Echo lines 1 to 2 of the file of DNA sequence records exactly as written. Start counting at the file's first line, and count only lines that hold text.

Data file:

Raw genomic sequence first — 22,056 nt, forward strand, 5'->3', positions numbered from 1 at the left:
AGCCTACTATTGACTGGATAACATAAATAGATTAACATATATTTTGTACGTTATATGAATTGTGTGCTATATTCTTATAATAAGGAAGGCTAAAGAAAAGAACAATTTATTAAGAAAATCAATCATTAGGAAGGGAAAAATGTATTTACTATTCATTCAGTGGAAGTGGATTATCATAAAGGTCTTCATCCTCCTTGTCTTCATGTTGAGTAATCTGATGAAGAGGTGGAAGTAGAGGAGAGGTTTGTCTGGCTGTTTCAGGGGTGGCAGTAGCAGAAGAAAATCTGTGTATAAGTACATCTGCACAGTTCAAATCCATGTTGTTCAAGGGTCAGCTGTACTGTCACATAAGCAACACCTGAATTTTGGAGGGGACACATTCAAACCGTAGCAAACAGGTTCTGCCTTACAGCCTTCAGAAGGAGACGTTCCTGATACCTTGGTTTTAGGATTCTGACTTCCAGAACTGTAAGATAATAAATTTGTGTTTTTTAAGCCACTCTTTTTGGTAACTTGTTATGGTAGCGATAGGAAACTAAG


Raw genomic sequence first — 22,056 nt, forward strand, 5'->3', positions numbered from 1 at the left:
AGCCTACTATTGACTGGATAACATAAATAGATTAACATATATTTTGTACGTTATATGAATTGTGTGCTATATTCTTATAATAAGGAAGGCTAAAGAAAAGAACAATTTATTAAGAAAATCAATCATTAGGAAGGGAAAAATGTATTTACTATTCATTCAGTGGAAGTGGATTATCATAAAGGTCTTCATCCTCCTTGTCTTCATGTTGAGTAATCTGATGAAGAGGTGGAAGTAGAGGAGAGGTTTGTCTGGCTGTTTCAGGGGTGGCAGTAGCAGAAGAAAATCTGTGTATAAGTACATCTGCACAGTTCAAATCCATGTTGTTCAAGGGTCAGCTGTACTGTCACATAAGCAACACCTGAATTTTGGAGGGGACACATTCAAACCGTAGCAAACAGGTTCTGCCTTACAGCCTTCAGAAGGAGACGTTCCTGATACCTTGGTTTTAGGATTCTGACTTCCAGAACTGTAAGATAATAAATTTGTGTTTTTTAAGCCACTCTTTTTGGTAACTTGTTATGGTAGCGATAGGAAACTAAG